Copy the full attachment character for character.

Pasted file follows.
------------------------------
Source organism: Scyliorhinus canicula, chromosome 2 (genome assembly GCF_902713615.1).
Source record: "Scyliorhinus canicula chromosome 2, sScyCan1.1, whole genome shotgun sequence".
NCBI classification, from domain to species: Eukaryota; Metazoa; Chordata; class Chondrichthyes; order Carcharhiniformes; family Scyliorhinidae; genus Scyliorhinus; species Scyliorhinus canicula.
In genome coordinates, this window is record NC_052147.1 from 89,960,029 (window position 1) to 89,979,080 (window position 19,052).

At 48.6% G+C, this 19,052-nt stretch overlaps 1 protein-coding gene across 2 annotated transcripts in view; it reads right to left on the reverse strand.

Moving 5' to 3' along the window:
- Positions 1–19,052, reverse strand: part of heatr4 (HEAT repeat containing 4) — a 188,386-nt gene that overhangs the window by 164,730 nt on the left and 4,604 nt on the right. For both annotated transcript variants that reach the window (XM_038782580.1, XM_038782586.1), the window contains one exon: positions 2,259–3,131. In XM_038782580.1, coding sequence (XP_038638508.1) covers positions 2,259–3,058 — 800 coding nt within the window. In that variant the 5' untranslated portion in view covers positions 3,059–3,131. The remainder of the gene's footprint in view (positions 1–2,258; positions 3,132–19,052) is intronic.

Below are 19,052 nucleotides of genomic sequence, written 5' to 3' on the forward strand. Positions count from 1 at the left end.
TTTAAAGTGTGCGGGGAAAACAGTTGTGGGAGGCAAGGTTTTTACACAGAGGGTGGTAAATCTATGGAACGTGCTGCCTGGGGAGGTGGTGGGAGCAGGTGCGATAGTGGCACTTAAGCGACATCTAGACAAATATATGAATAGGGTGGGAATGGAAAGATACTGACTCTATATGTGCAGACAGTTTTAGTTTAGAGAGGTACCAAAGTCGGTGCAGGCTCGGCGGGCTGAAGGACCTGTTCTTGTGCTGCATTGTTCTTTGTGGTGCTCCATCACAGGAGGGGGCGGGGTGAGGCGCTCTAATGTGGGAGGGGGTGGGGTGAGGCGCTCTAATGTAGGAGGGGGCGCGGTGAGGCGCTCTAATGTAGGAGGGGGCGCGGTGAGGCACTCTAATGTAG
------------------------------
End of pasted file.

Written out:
Source organism: Scyliorhinus canicula, chromosome 2 (genome assembly GCF_902713615.1).
Source record: "Scyliorhinus canicula chromosome 2, sScyCan1.1, whole genome shotgun sequence".
NCBI classification, from domain to species: Eukaryota; Metazoa; Chordata; class Chondrichthyes; order Carcharhiniformes; family Scyliorhinidae; genus Scyliorhinus; species Scyliorhinus canicula.
In genome coordinates, this window is record NC_052147.1 from 89,960,029 (window position 1) to 89,979,080 (window position 19,052).

At 48.6% G+C, this 19,052-nt stretch overlaps 1 protein-coding gene across 2 annotated transcripts in view; it reads right to left on the reverse strand.

Moving 5' to 3' along the window:
- Positions 1–19,052, reverse strand: part of heatr4 (HEAT repeat containing 4) — a 188,386-nt gene that overhangs the window by 164,730 nt on the left and 4,604 nt on the right. For both annotated transcript variants that reach the window (XM_038782580.1, XM_038782586.1), the window contains one exon: positions 2,259–3,131. In XM_038782580.1, coding sequence (XP_038638508.1) covers positions 2,259–3,058 — 800 coding nt within the window. In that variant the 5' untranslated portion in view covers positions 3,059–3,131. The remainder of the gene's footprint in view (positions 1–2,258; positions 3,132–19,052) is intronic.

Below are 19,052 nucleotides of genomic sequence, written 5' to 3' on the forward strand. Positions count from 1 at the left end.
TTTAAAGTGTGCGGGGAAAACAGTTGTGGGAGGCAAGGTTTTTACACAGAGGGTGGTAAATCTATGGAACGTGCTGCCTGGGGAGGTGGTGGGAGCAGGTGCGATAGTGGCACTTAAGCGACATCTAGACAAATATATGAATAGGGTGGGAATGGAAAGATACTGACTCTATATGTGCAGACAGTTTTAGTTTAGAGAGGTACCAAAGTCGGTGCAGGCTCGGCGGGCTGAAGGACCTGTTCTTGTGCTGCATTGTTCTTTGTGGTGCTCCATCACAGGAGGGGGCGGGGTGAGGCGCTCTAATGTGGGAGGGGGTGGGGTGAGGCGCTCTAATGTAGGAGGGGGCGCGGTGAGGCGCTCTAATGTAGGAGGGGGCGCGGTGAGGCACTCTAATGTAG